The Connecticut Business and Industry Association (CBIA) offered mixed reviews for the past legislative session, praising the temporary reduction of some taxes and paying down Connecticut’s retirement debt, but stressed that more could have been done for Connecticut businesses.
“Businesses still have much to be concerned about these days,” said Eric Gjede, CBIA’s vice president of legislative affairs during CBIA’s 2022 Tax Updates: The Impact on Your Business.
Gjede said Connecticut businesses have deep concerns over a shortage of workers, inflation and the state’s taxes and that “these concerns are directly impacted by the state’s tax policy.”
“Lawmakers could have seized upon the opportunity to provide once in a generation policy changes that would have set the state up for long-term economic growth,” Gjede said, noting lawmakers could have offered research and development tax credits to pass-through entities or restore the full pass-through entity tax credit. “Unfortunately, these fell by the wayside.”
However, Connecticut’s largest business organization said they were grateful that policymakers resisted calls to bypass spending and revenue caps, expanded tax credits for some businesses and paid down some of the unemployment funds Connecticut borrowed from the federal government.
“We’re grateful that so many policymakers on both sides of the aisle recognize that and resisted proposals that would have undermined our economic recovery,” Gjede said. “There are numerous reasons to optimistic about the state’s future based on the actions the legislature took over the last three and a half months.”
The presentation by CBIA, which went deep into tax policies that apply to businesses in Connecticut, Massachusetts and New York, comes after the business organization faced a daunting number of policy proposals early in the legislative session that they say would have harmed businesses and hindered economic growth.
CBIA raised the alarm in early February over 30 bill concepts raised in the Labor and Public Employees Committee, including the Fair Work Week Schedule, expanding paid sick leave time and restricting captive audience meetings.
According to the business group, the Labor Committee has approved 75 “costly workplace mandates” over the last six years.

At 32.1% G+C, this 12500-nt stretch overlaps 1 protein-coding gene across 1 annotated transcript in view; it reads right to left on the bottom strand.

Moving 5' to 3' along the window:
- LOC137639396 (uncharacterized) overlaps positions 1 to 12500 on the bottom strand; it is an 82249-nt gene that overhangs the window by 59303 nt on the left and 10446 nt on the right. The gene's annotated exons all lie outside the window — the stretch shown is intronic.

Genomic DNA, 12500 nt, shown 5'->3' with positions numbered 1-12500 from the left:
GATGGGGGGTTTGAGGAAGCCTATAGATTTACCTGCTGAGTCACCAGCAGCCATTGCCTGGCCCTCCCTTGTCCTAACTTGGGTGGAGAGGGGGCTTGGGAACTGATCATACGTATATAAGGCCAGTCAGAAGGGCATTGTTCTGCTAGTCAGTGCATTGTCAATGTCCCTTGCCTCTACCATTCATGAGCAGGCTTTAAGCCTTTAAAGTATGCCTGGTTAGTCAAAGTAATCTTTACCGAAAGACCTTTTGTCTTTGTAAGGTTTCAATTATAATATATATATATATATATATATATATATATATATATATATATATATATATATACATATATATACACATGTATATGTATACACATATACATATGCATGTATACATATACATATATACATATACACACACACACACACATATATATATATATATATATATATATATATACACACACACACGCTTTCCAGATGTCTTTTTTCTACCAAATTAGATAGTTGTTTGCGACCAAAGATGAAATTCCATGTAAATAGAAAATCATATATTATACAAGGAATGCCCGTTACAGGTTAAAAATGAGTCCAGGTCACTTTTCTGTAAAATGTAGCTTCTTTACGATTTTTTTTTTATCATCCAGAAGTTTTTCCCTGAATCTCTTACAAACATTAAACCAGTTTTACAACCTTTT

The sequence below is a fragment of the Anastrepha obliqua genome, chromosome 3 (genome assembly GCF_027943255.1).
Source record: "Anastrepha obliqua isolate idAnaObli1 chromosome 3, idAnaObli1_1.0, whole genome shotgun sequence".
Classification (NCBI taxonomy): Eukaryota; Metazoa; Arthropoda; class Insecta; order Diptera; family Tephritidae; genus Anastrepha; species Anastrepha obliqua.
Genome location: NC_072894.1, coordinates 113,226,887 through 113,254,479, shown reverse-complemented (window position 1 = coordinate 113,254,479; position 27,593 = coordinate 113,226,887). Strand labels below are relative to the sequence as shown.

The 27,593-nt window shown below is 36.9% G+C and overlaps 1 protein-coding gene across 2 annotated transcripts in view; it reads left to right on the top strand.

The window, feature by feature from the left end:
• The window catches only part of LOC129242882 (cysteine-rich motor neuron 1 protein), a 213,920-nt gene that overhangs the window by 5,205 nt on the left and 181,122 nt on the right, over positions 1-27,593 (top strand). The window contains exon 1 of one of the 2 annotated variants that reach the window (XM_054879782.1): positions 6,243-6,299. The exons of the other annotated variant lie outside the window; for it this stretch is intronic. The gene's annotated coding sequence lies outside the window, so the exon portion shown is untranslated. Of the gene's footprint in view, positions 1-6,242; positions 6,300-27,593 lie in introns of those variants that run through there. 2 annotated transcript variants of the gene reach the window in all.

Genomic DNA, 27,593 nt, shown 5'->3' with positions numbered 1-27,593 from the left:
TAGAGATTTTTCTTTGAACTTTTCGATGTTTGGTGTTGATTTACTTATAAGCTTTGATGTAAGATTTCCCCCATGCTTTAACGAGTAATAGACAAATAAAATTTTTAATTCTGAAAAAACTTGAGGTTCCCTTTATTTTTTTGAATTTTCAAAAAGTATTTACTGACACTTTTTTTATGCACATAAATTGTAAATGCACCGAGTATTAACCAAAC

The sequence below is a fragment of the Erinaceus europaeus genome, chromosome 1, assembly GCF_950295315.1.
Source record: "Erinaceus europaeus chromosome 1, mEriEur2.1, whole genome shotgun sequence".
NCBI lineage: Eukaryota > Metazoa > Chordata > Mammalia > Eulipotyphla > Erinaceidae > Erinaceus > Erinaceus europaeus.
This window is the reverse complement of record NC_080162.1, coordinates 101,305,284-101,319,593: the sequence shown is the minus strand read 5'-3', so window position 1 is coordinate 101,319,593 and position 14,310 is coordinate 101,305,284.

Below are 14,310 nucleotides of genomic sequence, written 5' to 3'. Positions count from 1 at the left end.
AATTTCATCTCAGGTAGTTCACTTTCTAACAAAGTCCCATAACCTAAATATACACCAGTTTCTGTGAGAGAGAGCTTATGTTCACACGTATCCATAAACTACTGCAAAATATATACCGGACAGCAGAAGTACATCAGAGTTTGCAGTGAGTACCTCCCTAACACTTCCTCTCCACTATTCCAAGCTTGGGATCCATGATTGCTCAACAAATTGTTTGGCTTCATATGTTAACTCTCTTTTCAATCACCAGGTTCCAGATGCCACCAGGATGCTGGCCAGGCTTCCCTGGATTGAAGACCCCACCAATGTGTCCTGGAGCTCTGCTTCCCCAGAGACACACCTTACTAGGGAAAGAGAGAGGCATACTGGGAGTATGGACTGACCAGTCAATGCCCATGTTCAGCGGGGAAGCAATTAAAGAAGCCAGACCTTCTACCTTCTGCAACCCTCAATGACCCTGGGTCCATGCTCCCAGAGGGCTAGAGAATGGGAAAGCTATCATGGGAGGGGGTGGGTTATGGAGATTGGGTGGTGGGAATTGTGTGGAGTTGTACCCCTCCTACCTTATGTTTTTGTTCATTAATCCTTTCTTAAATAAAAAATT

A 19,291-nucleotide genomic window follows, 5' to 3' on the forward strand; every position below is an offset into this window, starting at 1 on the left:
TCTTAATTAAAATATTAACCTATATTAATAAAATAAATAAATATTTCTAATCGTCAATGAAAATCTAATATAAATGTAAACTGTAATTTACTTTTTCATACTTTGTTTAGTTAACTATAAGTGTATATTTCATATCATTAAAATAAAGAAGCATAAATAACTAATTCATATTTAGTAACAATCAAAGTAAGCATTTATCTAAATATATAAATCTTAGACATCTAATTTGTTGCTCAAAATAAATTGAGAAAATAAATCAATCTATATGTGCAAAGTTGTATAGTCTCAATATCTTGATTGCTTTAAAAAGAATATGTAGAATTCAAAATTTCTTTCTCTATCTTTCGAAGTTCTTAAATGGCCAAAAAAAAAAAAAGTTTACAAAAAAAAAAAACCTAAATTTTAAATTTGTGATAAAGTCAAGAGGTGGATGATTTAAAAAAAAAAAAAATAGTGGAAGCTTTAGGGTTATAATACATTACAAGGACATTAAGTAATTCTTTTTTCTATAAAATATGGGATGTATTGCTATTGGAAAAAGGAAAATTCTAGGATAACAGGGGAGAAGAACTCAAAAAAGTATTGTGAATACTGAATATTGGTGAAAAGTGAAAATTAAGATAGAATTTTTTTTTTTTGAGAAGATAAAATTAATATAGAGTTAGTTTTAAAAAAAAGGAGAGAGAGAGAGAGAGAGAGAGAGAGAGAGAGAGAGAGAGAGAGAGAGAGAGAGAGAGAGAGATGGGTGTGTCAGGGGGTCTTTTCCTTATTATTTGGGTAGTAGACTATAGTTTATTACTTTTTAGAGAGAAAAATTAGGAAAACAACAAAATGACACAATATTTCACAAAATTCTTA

And while those mandates were passed out of committee, not all of them came to a vote by the General Assembly.
According to the Office of Legislative Research, 15 business mandates were passed by the General Assembly, between 2016 and 2021. Some of those policies likely had no cost associated with them – such as outlawing discrimination based on hair style – others, like raising the minimum wage, did add costs to businesses.
The OLR report, however, did not include tax changes, such as reducing the tax credit for pass-through entities and continuing the corporate surcharge tax, which was supposed to sunset many years ago.
This past session, the General Assembly approved a bill restricting business owners from holding mandated meetings with employees regarding politics or unionization efforts. CBIA opposed the measure, which had been raised numerous times, and ultimately labeled it a “gag order” on businesses that violated the National Labor Relations Act.
Business leaders were also joined by Republican lawmakers at the Capitol in April, calling upon the legislature to fully pay back the unemployment funds Connecticut borrowed from the federal government during the COVID-19 pandemic. The borrowed funds will eventually be paid back through an increased unemployment insurance tax on businesses.
Panelist, Robert Ozmun of PwC, said states like North Carolina and Indiana are driving a national race to the bottom regarding corporate taxes to attract businesses and encourage economic growth.
“The Northeast has a good opportunity to invest in and it’s definitely improved from where it was ten years ago,” said Ozmun. “But, if you look at the other states around the country, those states are not standing still.”
“We still have challenges ahead, but smarter state policy and tax hike avoidance made people start to think again about Connecticut as a place to grow their businesses,” Gjede said.